Kieber: Divorce and your mortgage (column) |

Kieber: Divorce and your mortgage (column)

Robert Kieber
Guest Columnist

Love is grand; divorce can be a hundred grand. So for those of us who have never been in a divorce situation this may not be extremely funny. But for my clients who have been through a divorce, it is a lesson that can be hard to swallow.

Now that my bad joke is out of the way, I want to expand on things to think about if you are considering a divorce and you and your spouse have assets such as a mortgage, vehicle loan or credit cards in joint ownership. My first recommendation is to make a list of all the accounts in joint names. These would include accounts with and without balances. The best way to locate a good list is to obtain credit reports from the three major credit bureaus: Experian, Equifax and TransUnion. These can be located on the internet with very little work.

Run these reports as between the three bureaus you should be able to get a complete view of not only joint accounts but also accounts in your name only. These lists will show accounts currently open and ones that have been closed. The open ones are important, the closed ones should be of no concern.

You and your soon-to-be ex-spouse should review these accounts and determine who is retaining that account. A call to the credit card company notifying them of who to retain on the account and who to delete off the account should be an easy fix.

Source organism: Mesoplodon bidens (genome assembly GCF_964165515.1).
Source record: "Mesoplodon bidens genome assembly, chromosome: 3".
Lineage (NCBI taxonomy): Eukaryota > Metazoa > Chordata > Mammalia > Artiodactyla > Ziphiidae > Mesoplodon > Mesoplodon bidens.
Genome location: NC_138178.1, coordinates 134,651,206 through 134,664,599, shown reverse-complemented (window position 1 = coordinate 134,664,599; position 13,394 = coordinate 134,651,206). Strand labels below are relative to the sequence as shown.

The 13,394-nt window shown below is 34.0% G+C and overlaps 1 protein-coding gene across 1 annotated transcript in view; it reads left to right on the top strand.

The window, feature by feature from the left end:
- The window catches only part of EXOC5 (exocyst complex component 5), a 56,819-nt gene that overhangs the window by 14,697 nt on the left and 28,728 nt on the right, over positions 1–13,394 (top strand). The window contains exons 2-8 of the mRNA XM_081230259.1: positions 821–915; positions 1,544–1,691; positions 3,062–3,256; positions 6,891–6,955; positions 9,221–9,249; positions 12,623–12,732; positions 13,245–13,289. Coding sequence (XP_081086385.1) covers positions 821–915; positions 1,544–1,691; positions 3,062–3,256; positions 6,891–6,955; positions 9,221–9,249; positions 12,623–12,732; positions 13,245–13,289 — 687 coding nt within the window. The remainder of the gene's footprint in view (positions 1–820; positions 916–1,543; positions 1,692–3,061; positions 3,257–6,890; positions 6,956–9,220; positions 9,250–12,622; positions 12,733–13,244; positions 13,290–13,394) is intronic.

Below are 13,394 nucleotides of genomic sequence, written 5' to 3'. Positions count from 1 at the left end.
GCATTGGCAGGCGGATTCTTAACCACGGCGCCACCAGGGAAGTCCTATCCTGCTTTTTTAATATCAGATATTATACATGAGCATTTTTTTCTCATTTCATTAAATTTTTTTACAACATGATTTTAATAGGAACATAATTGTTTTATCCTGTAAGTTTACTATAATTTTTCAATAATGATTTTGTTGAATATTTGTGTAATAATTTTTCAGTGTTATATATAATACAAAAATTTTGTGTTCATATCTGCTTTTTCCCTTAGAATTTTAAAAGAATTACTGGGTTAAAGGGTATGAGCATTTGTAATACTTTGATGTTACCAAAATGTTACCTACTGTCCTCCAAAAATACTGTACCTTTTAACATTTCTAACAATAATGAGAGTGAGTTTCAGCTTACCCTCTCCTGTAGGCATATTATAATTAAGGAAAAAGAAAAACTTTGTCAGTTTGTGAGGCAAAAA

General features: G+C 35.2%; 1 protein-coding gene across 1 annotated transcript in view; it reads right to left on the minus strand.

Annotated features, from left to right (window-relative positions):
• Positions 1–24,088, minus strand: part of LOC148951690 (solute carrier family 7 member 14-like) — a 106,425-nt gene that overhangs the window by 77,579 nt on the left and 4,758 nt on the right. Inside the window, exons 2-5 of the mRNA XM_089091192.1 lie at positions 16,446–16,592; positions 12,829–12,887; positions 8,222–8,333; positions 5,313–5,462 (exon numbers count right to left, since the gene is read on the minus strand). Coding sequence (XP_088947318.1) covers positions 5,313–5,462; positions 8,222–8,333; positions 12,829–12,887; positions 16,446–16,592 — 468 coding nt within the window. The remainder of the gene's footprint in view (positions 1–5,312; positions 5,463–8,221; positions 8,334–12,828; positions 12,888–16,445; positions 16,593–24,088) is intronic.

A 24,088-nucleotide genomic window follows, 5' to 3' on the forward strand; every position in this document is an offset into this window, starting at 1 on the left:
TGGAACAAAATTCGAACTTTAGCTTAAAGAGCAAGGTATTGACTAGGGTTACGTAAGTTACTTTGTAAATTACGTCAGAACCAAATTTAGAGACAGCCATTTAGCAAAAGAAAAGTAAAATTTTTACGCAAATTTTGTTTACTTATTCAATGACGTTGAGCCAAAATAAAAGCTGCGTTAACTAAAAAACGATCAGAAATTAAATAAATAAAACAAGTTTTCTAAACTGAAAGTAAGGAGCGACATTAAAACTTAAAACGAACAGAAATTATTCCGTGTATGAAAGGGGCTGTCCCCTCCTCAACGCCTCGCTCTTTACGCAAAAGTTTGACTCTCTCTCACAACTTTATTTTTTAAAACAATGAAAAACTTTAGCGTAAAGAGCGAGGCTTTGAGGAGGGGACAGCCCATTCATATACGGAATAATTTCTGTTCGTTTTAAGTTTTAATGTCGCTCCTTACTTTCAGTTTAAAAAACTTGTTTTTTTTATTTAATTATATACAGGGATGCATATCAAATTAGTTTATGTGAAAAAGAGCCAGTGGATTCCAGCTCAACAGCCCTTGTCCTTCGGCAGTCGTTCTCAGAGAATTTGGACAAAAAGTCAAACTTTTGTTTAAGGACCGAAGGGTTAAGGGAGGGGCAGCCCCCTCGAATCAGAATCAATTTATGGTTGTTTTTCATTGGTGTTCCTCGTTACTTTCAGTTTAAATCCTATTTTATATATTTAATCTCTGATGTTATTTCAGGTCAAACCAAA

My first recommendation is to make a list of all the accounts in joint names. These would include accounts with and without balances.

If the loan is for a vehicle you may need to refinance that loan into only one person’s name. If you are lucky the company holding that loan may formally drop one person off the loan depending on that person’s income and debt load.

Now we come to real estate mortgages. Taking a person off a mortgage is not as easy as a phone call. The mortgage will most likely need to be refinanced in the one who is to retain ownership. In most divorce decrees I see, that document details who gets what asset and who gets what debt. In some cases the decree may specify that there is a time frame in which to complete the refinance.

Now here is one very important fact to know: If you or your soon-to-be ex-spouse is required to make all payments during the time the mortgage is being refinanced and the monthly payment is late or not paid at all, that can ruin the credit scores for all on that mortgage. A spiteful ex can be very detrimental to your credit and cause your credit to tank. This action can ruin your plans to get a new mortgage or car loan in the near future.

Bottom line is to be diligent in reviewing your credit accounts, setting up a workable plan and document those plans in the legal divorce decree. This action will pay off down the road.

Robert (Bob) Kieber is a long time resident of the Summit County and has been closing mortgages for over twenty years in Colorado and nationwide. If you have a questions Bob can be contacted at 970-485-1312 or e-mail him at

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